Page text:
Coming Clean on a CRM Myth


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When the results realized with software are disappointing, name changes are an option:

• MRP became ERP
• SFA became CRM
• CRM may be rechristened CEM (Customer Experience Management)

With CRM, customers come first only in the name. Vendors buy CRM to gain control of pipelines, improve forecast accuracy, lower their cost of sales and sell more. CRM results have been mediocre in part due to the hype of what’s in it for buyers. CRM doesn’t manage relationships. The name is misleading.

Adopting the name CEM would further hype software’s role in buying. The critical element in a B2B customer experience is the way an average salesperson sells. While software can suggest offerings that make sense for buyers, the weak link is how these offerings are sold. Research done by Sales Benchmark Index indicates 13% of salespeople generate 87% of the revenue. Superior salespeople are in short supply. Consider that during a dining experience, an inept waiter can compromise an otherwise extraordinary meal.

I’d appreciate your input on any of the following questions:

•Do you agree it’s time to be honest about what SFA/CRM/CEM offers buyers?
•What realistic expectations for software’s role the B2B buying experience should be set?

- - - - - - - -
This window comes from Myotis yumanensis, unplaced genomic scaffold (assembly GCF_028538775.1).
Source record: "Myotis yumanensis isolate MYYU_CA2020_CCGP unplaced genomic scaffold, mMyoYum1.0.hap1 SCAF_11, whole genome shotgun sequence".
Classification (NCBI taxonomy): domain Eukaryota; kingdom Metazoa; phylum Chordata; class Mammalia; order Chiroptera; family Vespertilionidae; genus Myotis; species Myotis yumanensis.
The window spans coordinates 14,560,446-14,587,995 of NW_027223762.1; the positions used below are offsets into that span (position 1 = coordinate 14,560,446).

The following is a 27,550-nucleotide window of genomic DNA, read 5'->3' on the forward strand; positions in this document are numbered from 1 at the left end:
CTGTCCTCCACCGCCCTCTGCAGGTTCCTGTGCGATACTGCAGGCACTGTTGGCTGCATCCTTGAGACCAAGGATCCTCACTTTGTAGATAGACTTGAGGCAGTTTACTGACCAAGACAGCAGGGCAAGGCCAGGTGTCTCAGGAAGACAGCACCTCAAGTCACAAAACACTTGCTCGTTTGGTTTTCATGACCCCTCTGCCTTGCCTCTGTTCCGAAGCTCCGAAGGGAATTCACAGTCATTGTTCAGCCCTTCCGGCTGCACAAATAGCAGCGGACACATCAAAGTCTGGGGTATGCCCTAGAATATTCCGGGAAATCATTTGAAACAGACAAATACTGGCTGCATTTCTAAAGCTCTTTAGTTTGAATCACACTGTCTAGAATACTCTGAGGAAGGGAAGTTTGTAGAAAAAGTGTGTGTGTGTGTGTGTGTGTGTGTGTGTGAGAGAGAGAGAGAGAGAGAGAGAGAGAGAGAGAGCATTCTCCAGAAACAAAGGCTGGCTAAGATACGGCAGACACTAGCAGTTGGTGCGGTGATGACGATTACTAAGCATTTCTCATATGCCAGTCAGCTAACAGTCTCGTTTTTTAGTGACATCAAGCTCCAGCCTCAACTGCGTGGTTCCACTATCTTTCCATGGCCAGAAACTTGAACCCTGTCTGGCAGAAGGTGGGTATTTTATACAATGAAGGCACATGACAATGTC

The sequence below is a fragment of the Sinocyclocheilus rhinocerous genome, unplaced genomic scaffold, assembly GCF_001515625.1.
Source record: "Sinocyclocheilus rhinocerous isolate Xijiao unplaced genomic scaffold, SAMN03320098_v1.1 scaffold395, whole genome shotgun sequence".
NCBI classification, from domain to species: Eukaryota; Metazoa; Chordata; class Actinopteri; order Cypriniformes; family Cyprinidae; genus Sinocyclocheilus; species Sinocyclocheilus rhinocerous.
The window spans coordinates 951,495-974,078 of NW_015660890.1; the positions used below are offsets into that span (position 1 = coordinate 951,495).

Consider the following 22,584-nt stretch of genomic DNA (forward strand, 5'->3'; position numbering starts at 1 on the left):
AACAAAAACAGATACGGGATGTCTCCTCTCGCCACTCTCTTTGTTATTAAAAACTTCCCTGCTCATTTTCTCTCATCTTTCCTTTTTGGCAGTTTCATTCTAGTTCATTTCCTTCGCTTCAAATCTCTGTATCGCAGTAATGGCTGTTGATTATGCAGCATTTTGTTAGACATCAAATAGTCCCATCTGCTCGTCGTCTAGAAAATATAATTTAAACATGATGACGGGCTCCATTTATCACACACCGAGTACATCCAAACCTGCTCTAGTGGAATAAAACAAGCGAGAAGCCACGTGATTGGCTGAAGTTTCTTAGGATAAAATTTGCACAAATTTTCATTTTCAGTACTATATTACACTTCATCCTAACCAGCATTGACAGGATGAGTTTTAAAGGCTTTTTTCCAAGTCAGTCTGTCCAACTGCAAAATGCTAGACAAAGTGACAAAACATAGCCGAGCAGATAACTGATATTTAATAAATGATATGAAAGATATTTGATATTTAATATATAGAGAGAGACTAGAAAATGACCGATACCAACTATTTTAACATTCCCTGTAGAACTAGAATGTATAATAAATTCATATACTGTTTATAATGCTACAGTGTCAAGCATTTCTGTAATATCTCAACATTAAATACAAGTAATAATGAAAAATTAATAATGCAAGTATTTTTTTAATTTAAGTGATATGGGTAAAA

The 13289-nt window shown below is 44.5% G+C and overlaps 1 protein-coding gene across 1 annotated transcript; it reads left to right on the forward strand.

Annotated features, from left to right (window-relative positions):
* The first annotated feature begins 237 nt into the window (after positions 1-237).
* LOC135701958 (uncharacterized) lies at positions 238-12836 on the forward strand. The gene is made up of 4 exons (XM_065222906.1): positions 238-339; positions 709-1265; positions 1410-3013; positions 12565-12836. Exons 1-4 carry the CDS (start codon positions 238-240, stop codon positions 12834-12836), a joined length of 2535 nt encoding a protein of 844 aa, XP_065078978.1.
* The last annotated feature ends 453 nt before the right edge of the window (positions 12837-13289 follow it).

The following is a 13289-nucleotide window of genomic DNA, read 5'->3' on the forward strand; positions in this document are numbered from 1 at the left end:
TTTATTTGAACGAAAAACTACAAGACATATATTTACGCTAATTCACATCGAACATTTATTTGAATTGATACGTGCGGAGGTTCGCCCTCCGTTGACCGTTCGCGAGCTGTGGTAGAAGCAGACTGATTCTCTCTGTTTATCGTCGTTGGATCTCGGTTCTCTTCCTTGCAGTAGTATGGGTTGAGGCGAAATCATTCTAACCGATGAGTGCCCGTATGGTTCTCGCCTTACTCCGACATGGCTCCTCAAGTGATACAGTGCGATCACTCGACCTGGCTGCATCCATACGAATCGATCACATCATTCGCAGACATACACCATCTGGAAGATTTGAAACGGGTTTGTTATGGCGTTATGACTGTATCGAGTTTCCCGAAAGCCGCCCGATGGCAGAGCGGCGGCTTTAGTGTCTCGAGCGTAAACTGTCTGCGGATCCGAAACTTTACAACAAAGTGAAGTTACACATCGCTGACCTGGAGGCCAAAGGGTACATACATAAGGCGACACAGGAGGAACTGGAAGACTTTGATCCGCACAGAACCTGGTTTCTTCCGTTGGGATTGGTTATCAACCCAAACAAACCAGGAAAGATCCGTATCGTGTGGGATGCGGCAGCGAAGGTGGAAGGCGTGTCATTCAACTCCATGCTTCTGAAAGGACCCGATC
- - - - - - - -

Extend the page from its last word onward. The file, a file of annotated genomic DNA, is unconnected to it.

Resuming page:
•What is needed to positively affect B2B customer buying experiences?

John Holland
In co-authoring CustomerCentric Selling® (McGraw-Hill, 2003) and cofounding the company of the same name in 2002, John Holland leveraged more than 20 years' experience in sales, sales management and consulting. Holland began his career in high-technology with IBM's General Systems Division.


  1. John

    Ithink your suggestion that “the critical element in a B2B customer experience is the way an average salesperson sells” is a sales-centric viewpoint. Recent research by Sundar Bharadwaj reported at Knowledge@Emory suggests that customers look more broadly at the value delivered by a product from a relational perspective, in particular, at how requirements are defined, how the product is customised, how additional services are integrated, how the product is implemented and what support is provided afterwards. This applies to B2B just as much as it does to B2C.

    If the salesman is doing all this already, then that is great. But most B2B salesmen I come across aren’t. Instead they are focussing on closing the sale, rather than building a broader, value-creating relationship around the sale.

    Graham Hill
    Independent CRM Consultant
    Interim CRM Manager

  2. [quote=john_holland]Research done by Sales Benchmark Index indicates 13% of salespeople generate 87% of the revenue. Superior salespeople are in short supply.[/quote]

    I think the place to start is identifying the key traits, characteristics and practices of top-performing B2B sales reps. Then it would become clearer what role software can play. Do you have any research you can share?

    Bob Thompson, CustomerThink Corp.